Use this guide to track the 2014 Hawaii elections. Bookmark it and come back. We’ll be updating through the Nov. 4 general election.

voting booth Election Day 2012 baby

Brian Tseng/For Civil Beat

Here are some resources to help you through the 2014elections:

  • General Election Ballot: Who’s running for federal, state and local office as well as the board of the Office of Hawaiian Affairs in the Nov. 4 general election? Our unofficial ballot includes links to candidates’ topic pages and questionnaires on important issues in their districts.

  • Voter registration and turnout: This page has one-stop shopping for important links to state voter and candidate information. Where to register, where to vote and much more information on Hawaii’s voting practices. How to get involved through your local political parties or other groups.

  • Ad Watch: A viewer’s guide to campaign videos and political ads. Civil Beat analyzes campaign commercials with an eye toward substance, tone, message and accuracy.

  • The Public File: Who’s Buying Political Ads in Hawaii: Want to know how campaigns and outside groups are using TV ads to influence Hawaii elections? Each week, Civil Beat plans to visit local broadcast stations to pick up copies of the public files showing who’s bought air time, when the ads will air and how much they paid. We’ll share our findings with you.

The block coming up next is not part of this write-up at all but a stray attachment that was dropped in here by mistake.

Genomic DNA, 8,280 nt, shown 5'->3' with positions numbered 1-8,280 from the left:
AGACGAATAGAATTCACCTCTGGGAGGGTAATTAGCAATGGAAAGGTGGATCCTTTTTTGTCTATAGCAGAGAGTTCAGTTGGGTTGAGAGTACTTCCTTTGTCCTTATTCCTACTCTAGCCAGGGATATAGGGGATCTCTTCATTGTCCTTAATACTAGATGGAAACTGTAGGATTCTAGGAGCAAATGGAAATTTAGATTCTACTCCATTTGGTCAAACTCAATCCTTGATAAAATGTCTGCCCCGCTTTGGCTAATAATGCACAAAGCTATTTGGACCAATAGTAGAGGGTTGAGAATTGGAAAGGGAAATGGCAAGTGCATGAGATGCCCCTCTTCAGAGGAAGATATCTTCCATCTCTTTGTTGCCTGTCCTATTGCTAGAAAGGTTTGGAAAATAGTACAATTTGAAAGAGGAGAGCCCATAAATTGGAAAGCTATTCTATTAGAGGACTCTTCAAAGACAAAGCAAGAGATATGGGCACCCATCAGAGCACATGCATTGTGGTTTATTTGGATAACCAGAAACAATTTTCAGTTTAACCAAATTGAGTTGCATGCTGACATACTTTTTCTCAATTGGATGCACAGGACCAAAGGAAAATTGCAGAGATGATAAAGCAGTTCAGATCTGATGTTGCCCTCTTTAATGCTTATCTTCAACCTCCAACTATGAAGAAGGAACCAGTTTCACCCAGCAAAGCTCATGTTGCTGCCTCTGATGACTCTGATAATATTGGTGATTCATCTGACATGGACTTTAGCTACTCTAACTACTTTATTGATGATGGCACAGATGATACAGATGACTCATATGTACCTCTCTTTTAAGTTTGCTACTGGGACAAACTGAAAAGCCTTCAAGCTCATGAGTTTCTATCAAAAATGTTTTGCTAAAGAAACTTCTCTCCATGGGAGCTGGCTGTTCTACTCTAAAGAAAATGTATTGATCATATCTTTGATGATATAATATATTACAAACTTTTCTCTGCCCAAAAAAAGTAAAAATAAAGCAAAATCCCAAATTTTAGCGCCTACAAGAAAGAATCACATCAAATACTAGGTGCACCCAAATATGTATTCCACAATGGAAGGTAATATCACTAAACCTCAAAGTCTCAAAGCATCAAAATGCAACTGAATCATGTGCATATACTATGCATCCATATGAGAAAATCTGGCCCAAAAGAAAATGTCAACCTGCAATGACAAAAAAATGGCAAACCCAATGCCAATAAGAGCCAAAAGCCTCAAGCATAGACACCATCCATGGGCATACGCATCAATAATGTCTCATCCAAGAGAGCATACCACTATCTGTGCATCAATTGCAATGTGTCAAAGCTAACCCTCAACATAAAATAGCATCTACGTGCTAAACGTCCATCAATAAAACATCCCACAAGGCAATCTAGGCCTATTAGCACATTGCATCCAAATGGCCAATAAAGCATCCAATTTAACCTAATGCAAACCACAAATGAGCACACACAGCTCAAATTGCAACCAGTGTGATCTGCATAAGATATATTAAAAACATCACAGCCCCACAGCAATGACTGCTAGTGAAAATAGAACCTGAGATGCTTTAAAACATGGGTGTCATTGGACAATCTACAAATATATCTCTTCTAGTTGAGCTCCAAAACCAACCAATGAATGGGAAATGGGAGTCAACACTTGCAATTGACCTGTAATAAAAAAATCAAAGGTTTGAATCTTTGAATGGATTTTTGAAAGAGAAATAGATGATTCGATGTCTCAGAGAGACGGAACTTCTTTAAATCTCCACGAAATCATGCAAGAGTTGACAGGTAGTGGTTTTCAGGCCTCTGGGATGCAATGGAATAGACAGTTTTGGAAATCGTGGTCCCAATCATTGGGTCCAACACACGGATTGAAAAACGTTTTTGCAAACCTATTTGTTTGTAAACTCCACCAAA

• The Civil Beat Poll: We are conducting our own independent polls on a variety of topics and issues as this election season moves along. Check here to read about races, topics and what Hawaii think about how campaign money influences our representatives and the political process.

Money is flowing to candidates and political committees for the 2014 elections.

We’re following the money in a number of different ways including unveiling the big-money groups and individual donors fueling this year’s races. We’ll also be tracking contributions and expenditures for many candidates and committees. Watch for stories and analysis, including our Cashing In series that analyzes state campaign finance reports.

Both the state and the federal government impose contribution limits when giving directly to candidates.

Campaign Finance Resources

You can follow the money yourself on a number of online campaign and political sites:

Federal candidates and committees

State candidates and committees

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